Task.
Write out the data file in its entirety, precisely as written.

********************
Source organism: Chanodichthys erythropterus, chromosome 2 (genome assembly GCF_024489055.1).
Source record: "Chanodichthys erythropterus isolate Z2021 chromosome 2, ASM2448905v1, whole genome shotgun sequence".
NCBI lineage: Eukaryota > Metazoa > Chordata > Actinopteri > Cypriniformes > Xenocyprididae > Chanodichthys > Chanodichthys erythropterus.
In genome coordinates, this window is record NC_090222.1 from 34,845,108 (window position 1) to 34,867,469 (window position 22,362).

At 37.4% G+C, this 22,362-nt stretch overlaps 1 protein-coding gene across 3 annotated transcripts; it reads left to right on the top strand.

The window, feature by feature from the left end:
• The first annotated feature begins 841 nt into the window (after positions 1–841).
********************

Source organism: Chanodichthys erythropterus, chromosome 2 (genome assembly GCF_024489055.1).
Source record: "Chanodichthys erythropterus isolate Z2021 chromosome 2, ASM2448905v1, whole genome shotgun sequence".
NCBI lineage: Eukaryota > Metazoa > Chordata > Actinopteri > Cypriniformes > Xenocyprididae > Chanodichthys > Chanodichthys erythropterus.
In genome coordinates, this window is record NC_090222.1 from 34,845,108 (window position 1) to 34,867,469 (window position 22,362).

At 37.4% G+C, this 22,362-nt stretch overlaps 1 protein-coding gene across 3 annotated transcripts; it reads left to right on the top strand.

The window, feature by feature from the left end:
• The first annotated feature begins 841 nt into the window (after positions 1–841).